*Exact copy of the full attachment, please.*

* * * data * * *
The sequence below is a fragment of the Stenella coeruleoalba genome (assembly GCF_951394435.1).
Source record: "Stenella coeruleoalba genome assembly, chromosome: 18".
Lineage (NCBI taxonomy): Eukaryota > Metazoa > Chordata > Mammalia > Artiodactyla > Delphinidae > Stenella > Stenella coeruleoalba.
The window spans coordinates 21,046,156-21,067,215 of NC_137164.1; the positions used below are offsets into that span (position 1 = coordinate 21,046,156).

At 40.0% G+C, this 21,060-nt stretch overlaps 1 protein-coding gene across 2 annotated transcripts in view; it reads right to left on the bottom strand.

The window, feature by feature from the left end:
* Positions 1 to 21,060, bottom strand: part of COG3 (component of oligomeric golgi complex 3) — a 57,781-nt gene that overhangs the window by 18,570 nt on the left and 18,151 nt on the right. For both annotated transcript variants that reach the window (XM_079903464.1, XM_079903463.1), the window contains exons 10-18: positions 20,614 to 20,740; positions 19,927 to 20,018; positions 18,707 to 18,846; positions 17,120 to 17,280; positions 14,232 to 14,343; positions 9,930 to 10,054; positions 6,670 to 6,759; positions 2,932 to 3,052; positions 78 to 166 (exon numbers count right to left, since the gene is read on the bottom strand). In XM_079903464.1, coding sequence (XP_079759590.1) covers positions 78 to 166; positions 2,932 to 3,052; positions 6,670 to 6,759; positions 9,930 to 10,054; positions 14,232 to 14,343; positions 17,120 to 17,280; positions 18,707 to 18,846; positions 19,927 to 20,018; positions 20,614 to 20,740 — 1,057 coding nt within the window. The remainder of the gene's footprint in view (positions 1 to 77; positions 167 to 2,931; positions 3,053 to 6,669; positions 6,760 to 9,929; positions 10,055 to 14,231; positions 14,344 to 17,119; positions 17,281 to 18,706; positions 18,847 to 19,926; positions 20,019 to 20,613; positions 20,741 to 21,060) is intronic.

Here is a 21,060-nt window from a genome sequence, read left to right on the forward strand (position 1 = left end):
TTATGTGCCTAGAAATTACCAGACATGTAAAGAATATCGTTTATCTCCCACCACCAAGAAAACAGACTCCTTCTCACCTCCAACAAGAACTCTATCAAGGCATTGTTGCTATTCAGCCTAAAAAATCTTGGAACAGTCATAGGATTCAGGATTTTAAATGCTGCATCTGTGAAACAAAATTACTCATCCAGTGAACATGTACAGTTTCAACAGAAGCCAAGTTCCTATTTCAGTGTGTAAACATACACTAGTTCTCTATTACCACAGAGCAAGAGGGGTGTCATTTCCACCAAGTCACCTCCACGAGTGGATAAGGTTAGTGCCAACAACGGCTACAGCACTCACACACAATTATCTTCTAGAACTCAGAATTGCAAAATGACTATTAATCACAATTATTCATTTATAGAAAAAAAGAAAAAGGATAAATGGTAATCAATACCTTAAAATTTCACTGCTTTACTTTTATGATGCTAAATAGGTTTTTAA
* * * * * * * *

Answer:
The sequence below is a fragment of the Stenella coeruleoalba genome (assembly GCF_951394435.1).
Source record: "Stenella coeruleoalba genome assembly, chromosome: 18".
Lineage (NCBI taxonomy): Eukaryota > Metazoa > Chordata > Mammalia > Artiodactyla > Delphinidae > Stenella > Stenella coeruleoalba.
The window spans coordinates 21,046,156-21,067,215 of NC_137164.1; the positions used below are offsets into that span (position 1 = coordinate 21,046,156).

At 40.0% G+C, this 21,060-nt stretch overlaps 1 protein-coding gene across 2 annotated transcripts in view; it reads right to left on the bottom strand.

The window, feature by feature from the left end:
* Positions 1 to 21,060, bottom strand: part of COG3 (component of oligomeric golgi complex 3) — a 57,781-nt gene that overhangs the window by 18,570 nt on the left and 18,151 nt on the right. For both annotated transcript variants that reach the window (XM_079903464.1, XM_079903463.1), the window contains exons 10-18: positions 20,614 to 20,740; positions 19,927 to 20,018; positions 18,707 to 18,846; positions 17,120 to 17,280; positions 14,232 to 14,343; positions 9,930 to 10,054; positions 6,670 to 6,759; positions 2,932 to 3,052; positions 78 to 166 (exon numbers count right to left, since the gene is read on the bottom strand). In XM_079903464.1, coding sequence (XP_079759590.1) covers positions 78 to 166; positions 2,932 to 3,052; positions 6,670 to 6,759; positions 9,930 to 10,054; positions 14,232 to 14,343; positions 17,120 to 17,280; positions 18,707 to 18,846; positions 19,927 to 20,018; positions 20,614 to 20,740 — 1,057 coding nt within the window. The remainder of the gene's footprint in view (positions 1 to 77; positions 167 to 2,931; positions 3,053 to 6,669; positions 6,760 to 9,929; positions 10,055 to 14,231; positions 14,344 to 17,119; positions 17,281 to 18,706; positions 18,847 to 19,926; positions 20,019 to 20,613; positions 20,741 to 21,060) is intronic.

Here is a 21,060-nt window from a genome sequence, read left to right on the forward strand (position 1 = left end):
TTATGTGCCTAGAAATTACCAGACATGTAAAGAATATCGTTTATCTCCCACCACCAAGAAAACAGACTCCTTCTCACCTCCAACAAGAACTCTATCAAGGCATTGTTGCTATTCAGCCTAAAAAATCTTGGAACAGTCATAGGATTCAGGATTTTAAATGCTGCATCTGTGAAACAAAATTACTCATCCAGTGAACATGTACAGTTTCAACAGAAGCCAAGTTCCTATTTCAGTGTGTAAACATACACTAGTTCTCTATTACCACAGAGCAAGAGGGGTGTCATTTCCACCAAGTCACCTCCACGAGTGGATAAGGTTAGTGCCAACAACGGCTACAGCACTCACACACAATTATCTTCTAGAACTCAGAATTGCAAAATGACTATTAATCACAATTATTCATTTATAGAAAAAAAGAAAAAGGATAAATGGTAATCAATACCTTAAAATTTCACTGCTTTACTTTTATGATGCTAAATAGGTTTTTAA